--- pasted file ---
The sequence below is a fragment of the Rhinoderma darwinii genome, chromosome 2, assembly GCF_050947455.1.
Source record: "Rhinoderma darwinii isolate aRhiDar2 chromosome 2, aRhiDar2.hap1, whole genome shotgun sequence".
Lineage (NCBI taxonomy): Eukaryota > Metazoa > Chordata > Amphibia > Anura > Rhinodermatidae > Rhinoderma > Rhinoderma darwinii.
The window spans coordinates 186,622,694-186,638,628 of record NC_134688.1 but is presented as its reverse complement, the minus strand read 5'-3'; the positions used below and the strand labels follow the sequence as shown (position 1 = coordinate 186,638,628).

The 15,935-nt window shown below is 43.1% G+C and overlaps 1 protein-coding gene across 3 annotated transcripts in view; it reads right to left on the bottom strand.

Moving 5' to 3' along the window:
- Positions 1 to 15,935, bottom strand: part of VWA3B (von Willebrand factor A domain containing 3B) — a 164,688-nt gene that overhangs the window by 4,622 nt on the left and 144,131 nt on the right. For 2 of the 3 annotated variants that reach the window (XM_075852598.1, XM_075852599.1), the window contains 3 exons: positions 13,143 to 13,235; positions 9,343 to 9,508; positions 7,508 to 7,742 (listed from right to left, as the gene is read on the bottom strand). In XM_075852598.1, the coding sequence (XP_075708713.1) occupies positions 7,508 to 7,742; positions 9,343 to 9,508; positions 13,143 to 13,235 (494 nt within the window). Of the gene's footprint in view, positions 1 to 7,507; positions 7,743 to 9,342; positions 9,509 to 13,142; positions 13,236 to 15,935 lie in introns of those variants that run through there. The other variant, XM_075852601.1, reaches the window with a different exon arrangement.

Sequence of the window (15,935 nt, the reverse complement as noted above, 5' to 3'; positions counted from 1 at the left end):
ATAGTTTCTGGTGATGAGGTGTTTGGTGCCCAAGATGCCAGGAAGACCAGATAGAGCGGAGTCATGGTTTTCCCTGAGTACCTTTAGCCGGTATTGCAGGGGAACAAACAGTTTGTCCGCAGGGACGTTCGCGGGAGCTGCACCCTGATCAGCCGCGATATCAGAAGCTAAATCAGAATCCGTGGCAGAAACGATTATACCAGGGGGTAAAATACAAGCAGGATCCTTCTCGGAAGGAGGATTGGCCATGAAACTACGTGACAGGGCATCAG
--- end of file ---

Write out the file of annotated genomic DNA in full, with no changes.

The sequence below is a fragment of the Rhinoderma darwinii genome, chromosome 2, assembly GCF_050947455.1.
Source record: "Rhinoderma darwinii isolate aRhiDar2 chromosome 2, aRhiDar2.hap1, whole genome shotgun sequence".
Lineage (NCBI taxonomy): Eukaryota > Metazoa > Chordata > Amphibia > Anura > Rhinodermatidae > Rhinoderma > Rhinoderma darwinii.
The window spans coordinates 186,622,694-186,638,628 of record NC_134688.1 but is presented as its reverse complement, the minus strand read 5'-3'; the positions used below and the strand labels follow the sequence as shown (position 1 = coordinate 186,638,628).

The 15,935-nt window shown below is 43.1% G+C and overlaps 1 protein-coding gene across 3 annotated transcripts in view; it reads right to left on the bottom strand.

Moving 5' to 3' along the window:
- Positions 1 to 15,935, bottom strand: part of VWA3B (von Willebrand factor A domain containing 3B) — a 164,688-nt gene that overhangs the window by 4,622 nt on the left and 144,131 nt on the right. For 2 of the 3 annotated variants that reach the window (XM_075852598.1, XM_075852599.1), the window contains 3 exons: positions 13,143 to 13,235; positions 9,343 to 9,508; positions 7,508 to 7,742 (listed from right to left, as the gene is read on the bottom strand). In XM_075852598.1, the coding sequence (XP_075708713.1) occupies positions 7,508 to 7,742; positions 9,343 to 9,508; positions 13,143 to 13,235 (494 nt within the window). Of the gene's footprint in view, positions 1 to 7,507; positions 7,743 to 9,342; positions 9,509 to 13,142; positions 13,236 to 15,935 lie in introns of those variants that run through there. The other variant, XM_075852601.1, reaches the window with a different exon arrangement.

Sequence of the window (15,935 nt, the reverse complement as noted above, 5' to 3'; positions counted from 1 at the left end):
ATAGTTTCTGGTGATGAGGTGTTTGGTGCCCAAGATGCCAGGAAGACCAGATAGAGCGGAGTCATGGTTTTCCCTGAGTACCTTTAGCCGGTATTGCAGGGGAACAAACAGTTTGTCCGCAGGGACGTTCGCGGGAGCTGCACCCTGATCAGCCGCGATATCAGAAGCTAAATCAGAATCCGTGGCAGAAACGATTATACCAGGGGGTAAAATACAAGCAGGATCCTTCTCGGAAGGAGGATTGGCCATGAAACTACGTGACAGGGCATCAG